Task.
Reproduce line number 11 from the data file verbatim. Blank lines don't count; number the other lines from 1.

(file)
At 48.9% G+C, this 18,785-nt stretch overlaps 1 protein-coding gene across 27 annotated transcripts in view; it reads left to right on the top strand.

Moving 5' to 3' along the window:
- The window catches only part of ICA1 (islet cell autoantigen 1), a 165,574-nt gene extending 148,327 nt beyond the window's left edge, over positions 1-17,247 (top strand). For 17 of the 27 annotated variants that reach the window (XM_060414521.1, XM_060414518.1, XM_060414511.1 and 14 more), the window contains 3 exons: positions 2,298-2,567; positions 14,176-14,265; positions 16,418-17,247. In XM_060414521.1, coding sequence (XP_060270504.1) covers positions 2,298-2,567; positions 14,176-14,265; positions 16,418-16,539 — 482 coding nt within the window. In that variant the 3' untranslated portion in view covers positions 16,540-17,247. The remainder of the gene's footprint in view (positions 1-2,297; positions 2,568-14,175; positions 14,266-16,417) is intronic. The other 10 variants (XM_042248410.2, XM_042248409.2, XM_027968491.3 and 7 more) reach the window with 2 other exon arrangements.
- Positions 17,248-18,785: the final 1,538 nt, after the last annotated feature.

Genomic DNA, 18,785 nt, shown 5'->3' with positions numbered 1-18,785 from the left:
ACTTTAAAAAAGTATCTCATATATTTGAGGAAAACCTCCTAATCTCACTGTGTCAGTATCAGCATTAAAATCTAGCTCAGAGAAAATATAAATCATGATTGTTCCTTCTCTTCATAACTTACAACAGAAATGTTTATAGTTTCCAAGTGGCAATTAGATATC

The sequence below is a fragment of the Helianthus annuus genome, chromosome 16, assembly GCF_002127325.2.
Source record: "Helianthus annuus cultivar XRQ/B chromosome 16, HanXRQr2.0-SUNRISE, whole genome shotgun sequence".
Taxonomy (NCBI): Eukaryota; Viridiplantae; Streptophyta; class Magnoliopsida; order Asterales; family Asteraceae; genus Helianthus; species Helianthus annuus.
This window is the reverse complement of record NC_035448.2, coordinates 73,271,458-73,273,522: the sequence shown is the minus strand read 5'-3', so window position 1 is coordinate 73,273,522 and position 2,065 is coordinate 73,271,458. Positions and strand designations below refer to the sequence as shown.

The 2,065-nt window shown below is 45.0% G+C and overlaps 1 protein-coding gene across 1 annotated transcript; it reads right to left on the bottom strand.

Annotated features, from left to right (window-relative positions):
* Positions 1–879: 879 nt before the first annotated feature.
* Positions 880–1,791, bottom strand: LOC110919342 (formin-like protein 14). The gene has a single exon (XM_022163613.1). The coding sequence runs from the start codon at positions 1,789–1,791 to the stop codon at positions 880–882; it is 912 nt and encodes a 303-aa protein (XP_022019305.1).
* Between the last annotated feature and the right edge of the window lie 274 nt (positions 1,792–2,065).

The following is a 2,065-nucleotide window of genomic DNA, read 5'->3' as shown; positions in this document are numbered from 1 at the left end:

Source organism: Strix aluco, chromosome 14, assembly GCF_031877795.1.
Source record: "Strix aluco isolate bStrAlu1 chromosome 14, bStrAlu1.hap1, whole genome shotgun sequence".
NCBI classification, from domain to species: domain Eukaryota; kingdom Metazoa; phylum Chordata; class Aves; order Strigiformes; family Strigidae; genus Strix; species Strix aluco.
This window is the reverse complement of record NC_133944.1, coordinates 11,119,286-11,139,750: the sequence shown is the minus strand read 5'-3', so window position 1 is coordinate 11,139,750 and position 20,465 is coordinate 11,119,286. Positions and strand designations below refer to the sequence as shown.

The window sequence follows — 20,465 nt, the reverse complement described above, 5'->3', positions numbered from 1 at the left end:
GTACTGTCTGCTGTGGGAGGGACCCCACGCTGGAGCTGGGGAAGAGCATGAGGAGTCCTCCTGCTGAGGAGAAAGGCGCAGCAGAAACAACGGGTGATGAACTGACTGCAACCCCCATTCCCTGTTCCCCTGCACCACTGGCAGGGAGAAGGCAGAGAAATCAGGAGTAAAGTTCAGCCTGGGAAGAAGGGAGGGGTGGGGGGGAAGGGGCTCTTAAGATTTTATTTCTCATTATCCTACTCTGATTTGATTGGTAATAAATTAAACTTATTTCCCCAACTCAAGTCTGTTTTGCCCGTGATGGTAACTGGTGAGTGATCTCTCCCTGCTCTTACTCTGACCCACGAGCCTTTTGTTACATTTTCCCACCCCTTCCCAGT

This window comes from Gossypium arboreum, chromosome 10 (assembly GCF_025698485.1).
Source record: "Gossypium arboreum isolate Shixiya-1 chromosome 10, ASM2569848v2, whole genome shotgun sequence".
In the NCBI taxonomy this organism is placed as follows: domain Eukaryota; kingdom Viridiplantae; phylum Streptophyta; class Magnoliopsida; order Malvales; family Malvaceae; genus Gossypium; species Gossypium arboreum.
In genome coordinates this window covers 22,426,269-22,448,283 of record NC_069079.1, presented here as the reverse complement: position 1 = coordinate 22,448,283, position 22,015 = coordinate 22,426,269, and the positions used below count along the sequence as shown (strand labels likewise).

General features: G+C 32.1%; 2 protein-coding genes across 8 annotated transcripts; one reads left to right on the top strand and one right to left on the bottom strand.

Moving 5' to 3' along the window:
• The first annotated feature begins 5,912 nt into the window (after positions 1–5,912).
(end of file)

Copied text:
The 2,065-nt window shown below is 45.0% G+C and overlaps 1 protein-coding gene across 1 annotated transcript; it reads right to left on the bottom strand.